At 4:46 AM, Blogger Camy Tang said...

LOL, I like what Ron said about pourin' and drinkin'. Thanks, Colleen, you're so great with your help for other writers.
Camy

 
At 7:53 AM, Anonymous Mike Ehret said...

Well, Colleen, you're not trying to force those pesky "rules" down our throats are you?

Just kidding! Shove those things down, pack 'em in, and tie it off because we need 'em.

Oh, also, I'm sorry I'm wrong. In fact, I'm sorry I'm wrong all the time. I'd rather be right. I'll try to be right more often. Is my gender redeemed yet?

 
At 8:43 AM, Blogger Colleen Coble said...

I'm CRACKING UP at you guys. The I'm sorries and I'm wrongs are just spilling so easily out of your mouths. LOL I'm shocked. :-)

And I MUST say that the majority of writers I work with take the advice very sweetly. It does shock me when people get mad and argumentative about it. I can't fathom it. LOL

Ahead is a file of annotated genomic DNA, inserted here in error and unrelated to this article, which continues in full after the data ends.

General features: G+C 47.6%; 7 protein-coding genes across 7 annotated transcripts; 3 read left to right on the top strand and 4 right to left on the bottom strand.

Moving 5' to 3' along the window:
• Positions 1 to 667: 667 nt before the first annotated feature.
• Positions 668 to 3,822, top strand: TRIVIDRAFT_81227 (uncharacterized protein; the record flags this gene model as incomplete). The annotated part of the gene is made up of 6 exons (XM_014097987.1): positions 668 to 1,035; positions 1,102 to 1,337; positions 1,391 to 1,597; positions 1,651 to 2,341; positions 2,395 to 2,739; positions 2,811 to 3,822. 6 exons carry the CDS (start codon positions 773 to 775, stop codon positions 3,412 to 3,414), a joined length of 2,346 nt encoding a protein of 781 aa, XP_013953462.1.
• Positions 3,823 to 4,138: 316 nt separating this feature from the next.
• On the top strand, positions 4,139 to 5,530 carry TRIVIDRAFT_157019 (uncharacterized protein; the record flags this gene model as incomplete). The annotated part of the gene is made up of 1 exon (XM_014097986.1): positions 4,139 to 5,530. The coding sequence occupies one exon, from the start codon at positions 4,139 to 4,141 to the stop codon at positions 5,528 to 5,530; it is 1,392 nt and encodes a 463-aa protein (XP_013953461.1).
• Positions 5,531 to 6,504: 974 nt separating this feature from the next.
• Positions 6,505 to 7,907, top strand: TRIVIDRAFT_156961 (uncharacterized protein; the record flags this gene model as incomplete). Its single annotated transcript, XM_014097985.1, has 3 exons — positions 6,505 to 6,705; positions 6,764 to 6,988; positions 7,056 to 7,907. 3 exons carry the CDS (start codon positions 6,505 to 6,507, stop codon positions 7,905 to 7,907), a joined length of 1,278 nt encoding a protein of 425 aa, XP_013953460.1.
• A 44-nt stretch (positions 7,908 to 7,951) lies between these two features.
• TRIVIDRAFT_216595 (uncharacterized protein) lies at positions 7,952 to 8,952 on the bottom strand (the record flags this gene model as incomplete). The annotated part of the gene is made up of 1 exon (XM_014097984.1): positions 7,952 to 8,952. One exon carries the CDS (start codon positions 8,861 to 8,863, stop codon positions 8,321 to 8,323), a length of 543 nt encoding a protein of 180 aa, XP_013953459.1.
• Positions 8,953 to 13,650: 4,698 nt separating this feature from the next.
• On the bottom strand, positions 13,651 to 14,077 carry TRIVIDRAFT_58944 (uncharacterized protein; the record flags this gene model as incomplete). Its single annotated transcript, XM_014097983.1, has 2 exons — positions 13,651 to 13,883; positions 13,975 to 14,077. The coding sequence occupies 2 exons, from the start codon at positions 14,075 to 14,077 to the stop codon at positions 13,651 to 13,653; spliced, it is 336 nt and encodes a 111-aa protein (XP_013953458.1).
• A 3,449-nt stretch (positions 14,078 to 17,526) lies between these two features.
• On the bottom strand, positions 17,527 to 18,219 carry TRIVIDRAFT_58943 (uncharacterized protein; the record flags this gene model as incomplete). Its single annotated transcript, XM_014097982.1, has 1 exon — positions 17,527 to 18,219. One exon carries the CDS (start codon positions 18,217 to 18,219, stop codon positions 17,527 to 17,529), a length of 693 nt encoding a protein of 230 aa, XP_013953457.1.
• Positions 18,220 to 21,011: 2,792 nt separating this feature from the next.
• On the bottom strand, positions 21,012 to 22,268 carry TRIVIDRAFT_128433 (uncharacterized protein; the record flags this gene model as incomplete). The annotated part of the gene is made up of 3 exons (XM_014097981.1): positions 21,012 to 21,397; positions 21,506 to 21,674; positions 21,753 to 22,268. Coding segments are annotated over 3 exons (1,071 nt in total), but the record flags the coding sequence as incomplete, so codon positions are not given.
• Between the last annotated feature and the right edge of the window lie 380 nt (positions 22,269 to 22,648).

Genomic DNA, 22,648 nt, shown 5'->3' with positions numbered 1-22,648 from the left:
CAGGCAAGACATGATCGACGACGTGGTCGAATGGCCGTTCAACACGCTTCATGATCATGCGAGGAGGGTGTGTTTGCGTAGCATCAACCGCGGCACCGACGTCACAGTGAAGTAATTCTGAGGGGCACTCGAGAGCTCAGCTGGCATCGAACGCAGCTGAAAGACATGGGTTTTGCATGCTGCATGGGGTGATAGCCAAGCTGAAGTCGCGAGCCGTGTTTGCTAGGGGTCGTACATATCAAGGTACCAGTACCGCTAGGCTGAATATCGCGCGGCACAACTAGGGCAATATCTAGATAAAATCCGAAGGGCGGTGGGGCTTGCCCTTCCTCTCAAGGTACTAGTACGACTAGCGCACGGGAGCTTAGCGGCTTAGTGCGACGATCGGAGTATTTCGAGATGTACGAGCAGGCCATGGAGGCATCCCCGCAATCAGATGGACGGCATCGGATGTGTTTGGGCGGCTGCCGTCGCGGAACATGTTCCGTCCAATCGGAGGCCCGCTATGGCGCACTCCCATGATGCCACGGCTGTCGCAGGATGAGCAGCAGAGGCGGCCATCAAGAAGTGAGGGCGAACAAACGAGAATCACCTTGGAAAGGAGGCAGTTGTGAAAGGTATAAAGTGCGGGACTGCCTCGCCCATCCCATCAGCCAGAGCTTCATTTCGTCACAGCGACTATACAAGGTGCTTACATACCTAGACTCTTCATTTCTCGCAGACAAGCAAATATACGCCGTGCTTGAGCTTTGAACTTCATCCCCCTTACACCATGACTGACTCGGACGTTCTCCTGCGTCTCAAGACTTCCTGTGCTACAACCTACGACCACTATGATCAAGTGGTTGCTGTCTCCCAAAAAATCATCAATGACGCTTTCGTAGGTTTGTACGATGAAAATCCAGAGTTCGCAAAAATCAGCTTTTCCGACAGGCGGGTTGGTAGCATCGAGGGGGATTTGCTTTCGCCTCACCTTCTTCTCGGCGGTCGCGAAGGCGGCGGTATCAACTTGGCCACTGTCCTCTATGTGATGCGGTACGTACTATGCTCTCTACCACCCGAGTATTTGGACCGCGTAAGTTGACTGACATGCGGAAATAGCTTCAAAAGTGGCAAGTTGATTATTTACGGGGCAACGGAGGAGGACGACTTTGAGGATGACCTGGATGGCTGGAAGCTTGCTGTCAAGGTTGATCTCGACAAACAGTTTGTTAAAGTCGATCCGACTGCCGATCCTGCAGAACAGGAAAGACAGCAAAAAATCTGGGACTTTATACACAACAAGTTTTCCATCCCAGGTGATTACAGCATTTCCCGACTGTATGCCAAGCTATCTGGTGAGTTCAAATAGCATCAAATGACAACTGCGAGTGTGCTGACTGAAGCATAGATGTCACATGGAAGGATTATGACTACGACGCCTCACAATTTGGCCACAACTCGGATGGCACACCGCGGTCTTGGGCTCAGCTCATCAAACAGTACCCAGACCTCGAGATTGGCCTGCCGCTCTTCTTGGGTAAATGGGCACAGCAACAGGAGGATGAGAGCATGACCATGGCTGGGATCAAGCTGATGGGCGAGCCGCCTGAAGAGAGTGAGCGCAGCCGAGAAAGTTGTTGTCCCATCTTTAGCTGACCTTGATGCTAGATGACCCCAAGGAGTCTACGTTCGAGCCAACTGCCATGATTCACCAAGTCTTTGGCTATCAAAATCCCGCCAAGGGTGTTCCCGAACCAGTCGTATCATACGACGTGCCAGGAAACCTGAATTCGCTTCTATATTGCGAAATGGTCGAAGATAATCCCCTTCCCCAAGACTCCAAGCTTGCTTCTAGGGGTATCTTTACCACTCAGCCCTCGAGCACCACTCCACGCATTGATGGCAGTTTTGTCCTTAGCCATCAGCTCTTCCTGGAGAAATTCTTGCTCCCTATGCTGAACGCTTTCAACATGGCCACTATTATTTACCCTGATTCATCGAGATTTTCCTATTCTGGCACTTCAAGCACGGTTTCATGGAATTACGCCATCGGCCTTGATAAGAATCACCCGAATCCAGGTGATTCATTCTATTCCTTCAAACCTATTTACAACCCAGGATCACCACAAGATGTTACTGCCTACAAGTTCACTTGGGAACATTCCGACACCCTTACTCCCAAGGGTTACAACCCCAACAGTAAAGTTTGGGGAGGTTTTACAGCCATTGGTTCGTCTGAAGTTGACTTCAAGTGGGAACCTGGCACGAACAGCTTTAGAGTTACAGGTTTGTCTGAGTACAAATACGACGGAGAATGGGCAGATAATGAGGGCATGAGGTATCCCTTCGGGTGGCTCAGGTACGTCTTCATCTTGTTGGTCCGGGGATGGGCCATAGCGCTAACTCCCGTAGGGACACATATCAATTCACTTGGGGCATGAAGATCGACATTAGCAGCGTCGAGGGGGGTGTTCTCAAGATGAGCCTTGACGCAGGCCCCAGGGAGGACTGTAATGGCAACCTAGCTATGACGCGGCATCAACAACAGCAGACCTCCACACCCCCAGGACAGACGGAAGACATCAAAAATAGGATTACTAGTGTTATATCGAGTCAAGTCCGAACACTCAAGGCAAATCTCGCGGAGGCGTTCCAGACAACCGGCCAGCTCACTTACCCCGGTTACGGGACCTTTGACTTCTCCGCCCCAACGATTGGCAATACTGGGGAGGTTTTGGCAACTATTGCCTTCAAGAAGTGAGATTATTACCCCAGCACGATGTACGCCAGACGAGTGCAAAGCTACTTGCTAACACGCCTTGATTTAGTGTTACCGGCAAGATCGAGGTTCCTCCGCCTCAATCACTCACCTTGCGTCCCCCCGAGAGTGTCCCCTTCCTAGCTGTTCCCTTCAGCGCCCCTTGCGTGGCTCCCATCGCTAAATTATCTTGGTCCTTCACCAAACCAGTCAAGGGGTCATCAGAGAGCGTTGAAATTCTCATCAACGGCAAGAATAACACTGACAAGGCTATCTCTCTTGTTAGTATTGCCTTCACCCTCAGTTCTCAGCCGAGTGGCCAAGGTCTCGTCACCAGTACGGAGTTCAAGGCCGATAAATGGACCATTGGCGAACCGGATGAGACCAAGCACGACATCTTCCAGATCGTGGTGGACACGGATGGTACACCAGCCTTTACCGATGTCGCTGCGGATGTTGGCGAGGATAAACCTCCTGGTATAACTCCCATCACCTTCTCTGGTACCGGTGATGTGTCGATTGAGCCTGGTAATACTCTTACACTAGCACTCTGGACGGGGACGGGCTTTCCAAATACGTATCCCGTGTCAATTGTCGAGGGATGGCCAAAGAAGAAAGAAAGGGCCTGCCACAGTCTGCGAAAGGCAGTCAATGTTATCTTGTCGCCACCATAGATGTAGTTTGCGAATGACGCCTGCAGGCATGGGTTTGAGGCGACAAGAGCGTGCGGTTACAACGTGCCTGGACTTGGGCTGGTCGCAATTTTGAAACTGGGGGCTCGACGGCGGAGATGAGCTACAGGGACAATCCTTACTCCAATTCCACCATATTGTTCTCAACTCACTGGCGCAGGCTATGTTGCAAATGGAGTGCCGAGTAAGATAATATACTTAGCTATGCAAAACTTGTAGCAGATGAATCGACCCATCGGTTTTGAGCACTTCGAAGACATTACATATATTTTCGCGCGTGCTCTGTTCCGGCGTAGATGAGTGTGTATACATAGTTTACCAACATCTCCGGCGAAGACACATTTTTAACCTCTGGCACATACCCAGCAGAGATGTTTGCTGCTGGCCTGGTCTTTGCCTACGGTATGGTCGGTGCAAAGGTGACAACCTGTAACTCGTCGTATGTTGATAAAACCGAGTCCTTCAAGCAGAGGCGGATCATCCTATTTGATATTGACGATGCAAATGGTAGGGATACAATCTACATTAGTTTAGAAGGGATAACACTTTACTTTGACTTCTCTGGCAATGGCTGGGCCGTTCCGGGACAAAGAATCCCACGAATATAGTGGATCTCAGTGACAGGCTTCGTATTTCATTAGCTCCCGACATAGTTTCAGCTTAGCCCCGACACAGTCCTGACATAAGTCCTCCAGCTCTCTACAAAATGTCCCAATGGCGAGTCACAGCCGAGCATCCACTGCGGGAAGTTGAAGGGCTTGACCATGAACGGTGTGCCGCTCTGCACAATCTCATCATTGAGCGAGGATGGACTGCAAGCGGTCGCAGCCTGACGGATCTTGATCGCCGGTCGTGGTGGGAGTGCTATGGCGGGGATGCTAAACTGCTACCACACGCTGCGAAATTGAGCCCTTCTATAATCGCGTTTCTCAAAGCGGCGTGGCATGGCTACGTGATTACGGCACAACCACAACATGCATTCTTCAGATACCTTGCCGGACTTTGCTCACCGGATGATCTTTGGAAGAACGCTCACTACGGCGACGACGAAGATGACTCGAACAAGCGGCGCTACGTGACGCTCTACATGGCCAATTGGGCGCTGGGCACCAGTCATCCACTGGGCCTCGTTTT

And just so you know, we published authors get it even harder than the unpublished. I just got my edits back yesterday. I'll blog about it on Thursday. LOL

 
At 9:16 AM, Anonymous Bethanie said...

i'm sure if i ever wrote anything worthwhile i would need a lot of help... i'd be grateful of it.

i like to waffle.. and ramble... a lot... (a lot a lot a lot).

 
At 11:32 AM, Blogger Robin Caroll said...

Take it sweetly? Hmmm....I don't know about that. Personally, I kick the sectional in my office, but then I try to take the advice and fix what's wrong!

 
At 1:58 AM, Anonymous julie said...

Seeing as I'm usually on the other end of the critique table, and seeing that I'm usually the one asking for advice, your comments took me by surprise. Rest assured, though, that there are plenty of mousey writers, like myself, who grab your advice and scurry away with it like it's the last piece of cheese. Sometimes we forget to say 'thanks' (for the cheese :-), so on behalf of all of us, thanks for your commitment to new writers!!! Seriously, I've never met you, but I have received a ton of help from established writers at various conferences, and I'm grateful! I just, finally, received a contract with Bethany House (yay!).